"The Chess Players" by Honoré Daumier, 1863–67
In mid-19th-century France, the important political, philosophical, economic, and cultural changes sweeping through Europe weren’t lost on that nation’s artists. Many painters rejected idealized classicism and romanticism, dominant in European art since the late 1700s, and began creating art that reflected what they saw around them in the modern world.
This style, championed by controversial French painter Gustave Courbet among others, became known as realism. It focused on ordinary individuals engaged in seemingly mundane activities. But it forced the Salon audiences to look at the lives of poor, working-class individuals. Printmaker and painter Honoré Daumier took realism even further, producing wicked political and social satire—and paying a price for his audacity: a fine and time in jail.
Art historian Nancy G. Heller examines the evolution, significance, and later influence of French realism. The emphasis is on painting, but Heller also considers parallel developments in sculpture by Jules Dalou and Auguste Rodin, the photography of Nadar, and related developments in French literature, as well as the rise of Socialism. She also goes beyond France to consider realism’s emergence in Germany, Italy, and especially the United States, where realism informed the work of Thomas Eakins and members of the so-called Ash Can School, including John Sloan, George Bellows, and Abastenia St. Leger Eberle.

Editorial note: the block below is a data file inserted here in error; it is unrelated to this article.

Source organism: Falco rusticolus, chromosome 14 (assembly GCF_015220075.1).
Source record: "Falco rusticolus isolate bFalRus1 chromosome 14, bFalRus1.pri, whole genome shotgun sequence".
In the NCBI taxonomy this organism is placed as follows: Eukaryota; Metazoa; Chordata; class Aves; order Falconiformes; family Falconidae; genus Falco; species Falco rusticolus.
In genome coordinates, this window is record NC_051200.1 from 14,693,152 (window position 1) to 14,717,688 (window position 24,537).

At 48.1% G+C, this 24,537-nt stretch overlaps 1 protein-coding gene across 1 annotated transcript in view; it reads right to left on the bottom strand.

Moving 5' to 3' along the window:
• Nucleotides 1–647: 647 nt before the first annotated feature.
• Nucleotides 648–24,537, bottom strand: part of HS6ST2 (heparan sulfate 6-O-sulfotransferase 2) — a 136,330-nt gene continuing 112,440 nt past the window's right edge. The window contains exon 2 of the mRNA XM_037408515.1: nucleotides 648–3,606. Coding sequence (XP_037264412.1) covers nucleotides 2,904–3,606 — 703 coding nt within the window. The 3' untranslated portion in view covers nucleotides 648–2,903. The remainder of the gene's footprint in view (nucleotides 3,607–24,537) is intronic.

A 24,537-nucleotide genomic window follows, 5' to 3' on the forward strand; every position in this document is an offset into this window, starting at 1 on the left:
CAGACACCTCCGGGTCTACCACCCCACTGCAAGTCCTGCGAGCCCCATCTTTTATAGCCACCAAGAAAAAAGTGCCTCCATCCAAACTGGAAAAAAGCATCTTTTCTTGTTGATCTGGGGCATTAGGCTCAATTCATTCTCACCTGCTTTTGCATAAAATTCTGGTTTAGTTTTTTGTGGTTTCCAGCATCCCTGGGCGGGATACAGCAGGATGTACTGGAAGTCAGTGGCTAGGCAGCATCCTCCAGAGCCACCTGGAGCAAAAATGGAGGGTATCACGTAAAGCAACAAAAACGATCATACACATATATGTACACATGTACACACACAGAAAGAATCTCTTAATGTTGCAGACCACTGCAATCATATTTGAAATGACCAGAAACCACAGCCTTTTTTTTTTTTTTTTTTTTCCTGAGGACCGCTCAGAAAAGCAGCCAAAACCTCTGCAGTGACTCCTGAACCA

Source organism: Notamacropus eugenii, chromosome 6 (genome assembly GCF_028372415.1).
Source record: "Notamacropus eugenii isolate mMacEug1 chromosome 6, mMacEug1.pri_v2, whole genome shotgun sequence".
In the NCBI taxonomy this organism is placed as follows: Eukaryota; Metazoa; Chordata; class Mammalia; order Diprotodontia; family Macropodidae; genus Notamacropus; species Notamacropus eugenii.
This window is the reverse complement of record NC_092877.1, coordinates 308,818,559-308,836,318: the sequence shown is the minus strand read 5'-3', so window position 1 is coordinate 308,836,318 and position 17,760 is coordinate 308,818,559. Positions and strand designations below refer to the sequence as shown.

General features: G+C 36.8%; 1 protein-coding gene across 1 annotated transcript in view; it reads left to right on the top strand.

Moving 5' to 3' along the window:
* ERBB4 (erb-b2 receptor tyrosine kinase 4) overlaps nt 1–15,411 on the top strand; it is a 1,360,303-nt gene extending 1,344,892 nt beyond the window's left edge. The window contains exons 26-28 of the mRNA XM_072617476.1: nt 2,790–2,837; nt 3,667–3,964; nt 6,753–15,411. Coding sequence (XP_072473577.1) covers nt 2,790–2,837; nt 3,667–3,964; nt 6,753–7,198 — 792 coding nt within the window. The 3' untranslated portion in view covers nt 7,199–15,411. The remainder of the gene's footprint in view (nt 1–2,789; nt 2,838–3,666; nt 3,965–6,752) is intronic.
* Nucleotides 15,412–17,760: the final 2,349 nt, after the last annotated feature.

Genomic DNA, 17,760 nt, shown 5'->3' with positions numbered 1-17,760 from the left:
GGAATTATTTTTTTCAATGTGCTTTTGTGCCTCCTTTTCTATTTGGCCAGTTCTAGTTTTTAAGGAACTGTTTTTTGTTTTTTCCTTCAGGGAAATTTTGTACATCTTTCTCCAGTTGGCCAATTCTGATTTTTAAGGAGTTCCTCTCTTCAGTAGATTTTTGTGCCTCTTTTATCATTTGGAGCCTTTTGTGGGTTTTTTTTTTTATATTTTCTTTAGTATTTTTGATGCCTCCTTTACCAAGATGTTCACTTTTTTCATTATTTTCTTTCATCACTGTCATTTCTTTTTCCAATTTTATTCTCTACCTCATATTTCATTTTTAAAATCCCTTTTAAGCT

Heller is professor emerita at the University of the Arts in Philadelphia.
World Art History Certificate elective: Earn 1/2 credit*
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